Then Grab a Cage So I Can Put You In It

Location: Beirut, Lebanon (Supermarket parking lot). Year: 2012

I gently swerved off the main road into the lot, careful to avoid the crowd of happy-go-lucky pedestrians enjoying the cold Sunday afternoon. (Who, due to their happy-go-luckiness, never actually watch where they’re going, so I had to do it for them). I pulled up to the guy at the entrance to pay the parking fee, and rolled down my window.

I had expected to only exchange the usual pleasantries as I dug out change from my wallet, but the man wanted to add more to the conversation.

“It’s a zoo! A zoo. We have a lot of them now,” he said in Arabic, gesturing to the pedestrians.

The people he were pointing out were Filipinas. Domestic workers, enjoying some fresh air and shopping on their day off.

“So many of them now,” he repeated, his voice a mix of incredulity and exasperation.

I handed him some cash. I had no time to really tell him what I thought of his racism so, stumbling over my Arabic words, I replied, “You know, if we didn’t bring them to work, they wouldn’t be here.”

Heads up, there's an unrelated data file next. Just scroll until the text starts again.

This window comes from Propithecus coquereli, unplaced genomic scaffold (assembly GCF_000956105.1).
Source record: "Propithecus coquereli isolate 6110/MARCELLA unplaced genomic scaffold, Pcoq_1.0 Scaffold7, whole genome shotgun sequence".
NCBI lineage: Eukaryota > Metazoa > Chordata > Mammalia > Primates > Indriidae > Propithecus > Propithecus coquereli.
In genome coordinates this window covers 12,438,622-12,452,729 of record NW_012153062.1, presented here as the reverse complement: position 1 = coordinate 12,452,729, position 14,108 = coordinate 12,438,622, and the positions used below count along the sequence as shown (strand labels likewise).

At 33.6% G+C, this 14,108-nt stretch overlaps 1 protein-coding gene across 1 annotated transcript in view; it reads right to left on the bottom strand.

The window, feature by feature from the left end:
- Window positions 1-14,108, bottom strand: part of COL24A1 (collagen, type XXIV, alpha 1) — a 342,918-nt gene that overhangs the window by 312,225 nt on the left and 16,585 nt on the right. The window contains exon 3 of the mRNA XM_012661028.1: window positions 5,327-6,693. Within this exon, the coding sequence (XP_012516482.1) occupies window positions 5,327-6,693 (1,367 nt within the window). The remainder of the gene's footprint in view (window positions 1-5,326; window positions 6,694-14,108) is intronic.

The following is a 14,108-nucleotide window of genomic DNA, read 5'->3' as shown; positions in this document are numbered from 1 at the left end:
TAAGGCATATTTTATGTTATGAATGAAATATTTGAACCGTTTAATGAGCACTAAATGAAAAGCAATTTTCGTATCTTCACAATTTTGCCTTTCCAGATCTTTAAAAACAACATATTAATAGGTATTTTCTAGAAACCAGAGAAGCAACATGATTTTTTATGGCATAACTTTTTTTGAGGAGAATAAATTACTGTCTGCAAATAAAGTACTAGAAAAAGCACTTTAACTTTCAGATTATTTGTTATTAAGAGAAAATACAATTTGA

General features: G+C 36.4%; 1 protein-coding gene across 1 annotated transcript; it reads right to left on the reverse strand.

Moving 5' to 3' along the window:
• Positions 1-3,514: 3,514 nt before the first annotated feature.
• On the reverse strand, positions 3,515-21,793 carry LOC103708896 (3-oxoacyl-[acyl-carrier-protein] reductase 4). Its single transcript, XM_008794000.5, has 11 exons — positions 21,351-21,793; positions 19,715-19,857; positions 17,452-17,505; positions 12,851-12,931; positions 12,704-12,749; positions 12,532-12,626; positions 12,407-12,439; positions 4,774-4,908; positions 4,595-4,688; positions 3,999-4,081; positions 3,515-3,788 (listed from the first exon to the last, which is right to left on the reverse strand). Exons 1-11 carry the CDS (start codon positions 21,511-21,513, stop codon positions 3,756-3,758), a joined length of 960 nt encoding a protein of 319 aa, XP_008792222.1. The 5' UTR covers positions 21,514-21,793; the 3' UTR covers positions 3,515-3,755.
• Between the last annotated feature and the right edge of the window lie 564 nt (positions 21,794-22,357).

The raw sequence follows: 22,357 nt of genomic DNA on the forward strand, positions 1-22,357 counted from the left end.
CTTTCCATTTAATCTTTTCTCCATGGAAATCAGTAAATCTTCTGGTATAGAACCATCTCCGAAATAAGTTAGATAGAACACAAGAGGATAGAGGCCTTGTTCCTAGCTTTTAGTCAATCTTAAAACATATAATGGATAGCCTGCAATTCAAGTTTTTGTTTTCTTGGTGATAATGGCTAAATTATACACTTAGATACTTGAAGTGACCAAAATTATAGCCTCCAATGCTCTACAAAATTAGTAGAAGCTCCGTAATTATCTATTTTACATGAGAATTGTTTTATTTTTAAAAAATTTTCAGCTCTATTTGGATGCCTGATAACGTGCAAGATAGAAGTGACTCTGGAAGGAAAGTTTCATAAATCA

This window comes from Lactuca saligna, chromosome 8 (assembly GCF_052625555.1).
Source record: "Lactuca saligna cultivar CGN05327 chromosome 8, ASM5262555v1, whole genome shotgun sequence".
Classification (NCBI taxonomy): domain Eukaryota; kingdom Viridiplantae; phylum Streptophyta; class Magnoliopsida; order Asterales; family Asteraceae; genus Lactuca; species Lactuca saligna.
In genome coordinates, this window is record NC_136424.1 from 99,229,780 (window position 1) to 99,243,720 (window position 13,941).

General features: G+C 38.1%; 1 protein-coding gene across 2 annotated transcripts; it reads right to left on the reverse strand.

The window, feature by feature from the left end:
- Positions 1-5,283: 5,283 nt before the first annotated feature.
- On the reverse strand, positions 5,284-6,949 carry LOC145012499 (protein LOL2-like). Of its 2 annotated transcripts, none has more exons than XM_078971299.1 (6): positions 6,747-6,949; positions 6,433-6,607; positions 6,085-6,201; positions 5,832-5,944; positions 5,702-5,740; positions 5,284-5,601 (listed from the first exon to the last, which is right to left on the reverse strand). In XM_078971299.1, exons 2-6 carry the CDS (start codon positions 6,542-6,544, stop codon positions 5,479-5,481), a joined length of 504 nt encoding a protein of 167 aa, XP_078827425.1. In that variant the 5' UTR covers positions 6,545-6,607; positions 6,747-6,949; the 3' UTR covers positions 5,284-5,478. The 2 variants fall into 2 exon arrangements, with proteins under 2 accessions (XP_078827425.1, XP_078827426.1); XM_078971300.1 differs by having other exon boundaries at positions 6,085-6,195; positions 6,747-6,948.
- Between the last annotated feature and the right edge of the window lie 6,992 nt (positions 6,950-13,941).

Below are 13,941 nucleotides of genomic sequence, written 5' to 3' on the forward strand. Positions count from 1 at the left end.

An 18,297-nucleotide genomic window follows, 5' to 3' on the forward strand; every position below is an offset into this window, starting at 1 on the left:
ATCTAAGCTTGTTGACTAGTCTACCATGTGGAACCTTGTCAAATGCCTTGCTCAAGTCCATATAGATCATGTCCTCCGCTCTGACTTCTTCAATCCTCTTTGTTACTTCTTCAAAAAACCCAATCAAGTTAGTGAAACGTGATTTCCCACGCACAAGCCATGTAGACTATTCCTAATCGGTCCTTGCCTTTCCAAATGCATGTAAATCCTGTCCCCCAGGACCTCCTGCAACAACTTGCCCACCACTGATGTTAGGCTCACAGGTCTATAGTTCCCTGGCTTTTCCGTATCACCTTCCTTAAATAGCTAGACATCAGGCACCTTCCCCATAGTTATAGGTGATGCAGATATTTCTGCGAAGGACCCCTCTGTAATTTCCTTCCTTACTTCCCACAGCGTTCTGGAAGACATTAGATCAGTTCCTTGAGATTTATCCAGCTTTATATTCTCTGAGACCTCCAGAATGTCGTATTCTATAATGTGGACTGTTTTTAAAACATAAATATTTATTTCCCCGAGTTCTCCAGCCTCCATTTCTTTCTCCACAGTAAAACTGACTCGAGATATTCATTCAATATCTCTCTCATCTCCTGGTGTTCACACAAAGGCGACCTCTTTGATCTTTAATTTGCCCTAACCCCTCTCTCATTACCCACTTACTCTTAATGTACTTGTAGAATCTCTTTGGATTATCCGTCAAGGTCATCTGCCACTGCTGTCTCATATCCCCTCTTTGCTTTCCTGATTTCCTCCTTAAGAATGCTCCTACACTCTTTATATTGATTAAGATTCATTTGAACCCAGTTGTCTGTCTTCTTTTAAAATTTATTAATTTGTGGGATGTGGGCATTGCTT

I grabbed my change and went off. I had no time to mull our conversation over—the subject was hardly surprising. Besides, I had groceries to buy and essays to write when I got home.

But now that I’m here, I wonder:

Why would anyone be surprised or upset that Filipinos are out having a good time on the one day off in a week that they have? And of course there’s a lot of them! Aren’t we the ones who open our doors so they can come do everything the Lebanese would find beneath them? What is there to tell people like the parking lot attendant besides the blatant obvious? “They’re just as human and just as much in need of a good time every now and again.”

Like that would change anything.

All of a sudden, because domestic workers actually behave like people and not lesser creatures who only come when called, people feel the need to point them out specifically and liken it to a crowd of animals. Great.

There goes another point of pride in my debacle of a country.

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